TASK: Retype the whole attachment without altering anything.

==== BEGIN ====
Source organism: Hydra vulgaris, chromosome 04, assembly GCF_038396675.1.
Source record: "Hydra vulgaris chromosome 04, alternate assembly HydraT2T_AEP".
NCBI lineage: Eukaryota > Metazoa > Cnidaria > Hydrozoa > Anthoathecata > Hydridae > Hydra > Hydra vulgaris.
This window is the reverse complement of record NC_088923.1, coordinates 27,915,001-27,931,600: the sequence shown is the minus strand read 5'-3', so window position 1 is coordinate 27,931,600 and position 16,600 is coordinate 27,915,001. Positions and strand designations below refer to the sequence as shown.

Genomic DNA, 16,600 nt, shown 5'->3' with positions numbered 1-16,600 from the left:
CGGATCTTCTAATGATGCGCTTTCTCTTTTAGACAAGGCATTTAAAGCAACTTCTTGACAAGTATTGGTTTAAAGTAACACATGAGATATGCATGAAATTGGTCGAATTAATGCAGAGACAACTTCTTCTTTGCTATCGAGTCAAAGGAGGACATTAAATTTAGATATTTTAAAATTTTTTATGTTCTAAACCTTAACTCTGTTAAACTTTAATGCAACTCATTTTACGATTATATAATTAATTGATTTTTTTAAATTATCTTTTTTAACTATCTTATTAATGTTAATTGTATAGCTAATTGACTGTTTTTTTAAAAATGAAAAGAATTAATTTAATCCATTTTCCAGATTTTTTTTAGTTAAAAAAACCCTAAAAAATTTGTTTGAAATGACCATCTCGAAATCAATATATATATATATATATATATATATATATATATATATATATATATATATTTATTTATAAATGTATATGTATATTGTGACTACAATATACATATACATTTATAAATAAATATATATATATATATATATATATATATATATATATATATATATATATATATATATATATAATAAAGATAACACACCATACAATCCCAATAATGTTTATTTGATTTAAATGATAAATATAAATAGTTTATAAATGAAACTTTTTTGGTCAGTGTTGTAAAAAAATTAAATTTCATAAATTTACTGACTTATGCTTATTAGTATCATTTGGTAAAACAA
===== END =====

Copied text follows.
Source organism: Hydra vulgaris, chromosome 04, assembly GCF_038396675.1.
Source record: "Hydra vulgaris chromosome 04, alternate assembly HydraT2T_AEP".
NCBI lineage: Eukaryota > Metazoa > Cnidaria > Hydrozoa > Anthoathecata > Hydridae > Hydra > Hydra vulgaris.
This window is the reverse complement of record NC_088923.1, coordinates 27,915,001-27,931,600: the sequence shown is the minus strand read 5'-3', so window position 1 is coordinate 27,931,600 and position 16,600 is coordinate 27,915,001. Positions and strand designations below refer to the sequence as shown.

Genomic DNA, 16,600 nt, shown 5'->3' with positions numbered 1-16,600 from the left:
CGGATCTTCTAATGATGCGCTTTCTCTTTTAGACAAGGCATTTAAAGCAACTTCTTGACAAGTATTGGTTTAAAGTAACACATGAGATATGCATGAAATTGGTCGAATTAATGCAGAGACAACTTCTTCTTTGCTATCGAGTCAAAGGAGGACATTAAATTTAGATATTTTAAAATTTTTTATGTTCTAAACCTTAACTCTGTTAAACTTTAATGCAACTCATTTTACGATTATATAATTAATTGATTTTTTTAAATTATCTTTTTTAACTATCTTATTAATGTTAATTGTATAGCTAATTGACTGTTTTTTTAAAAATGAAAAGAATTAATTTAATCCATTTTCCAGATTTTTTTTAGTTAAAAAAACCCTAAAAAATTTGTTTGAAATGACCATCTCGAAATCAATATATATATATATATATATATATATATATATATATATATATATATATATTTATTTATAAATGTATATGTATATTGTGACTACAATATACATATACATTTATAAATAAATATATATATATATATATATATATATATATATATATATATATATATATATATATATATATAATAAAGATAACACACCATACAATCCCAATAATGTTTATTTGATTTAAATGATAAATATAAATAGTTTATAAATGAAACTTTTTTGGTCAGTGTTGTAAAAAAATTAAATTTCATAAATTTACTGACTTATGCTTATTAGTATCATTTGGTAAAACAA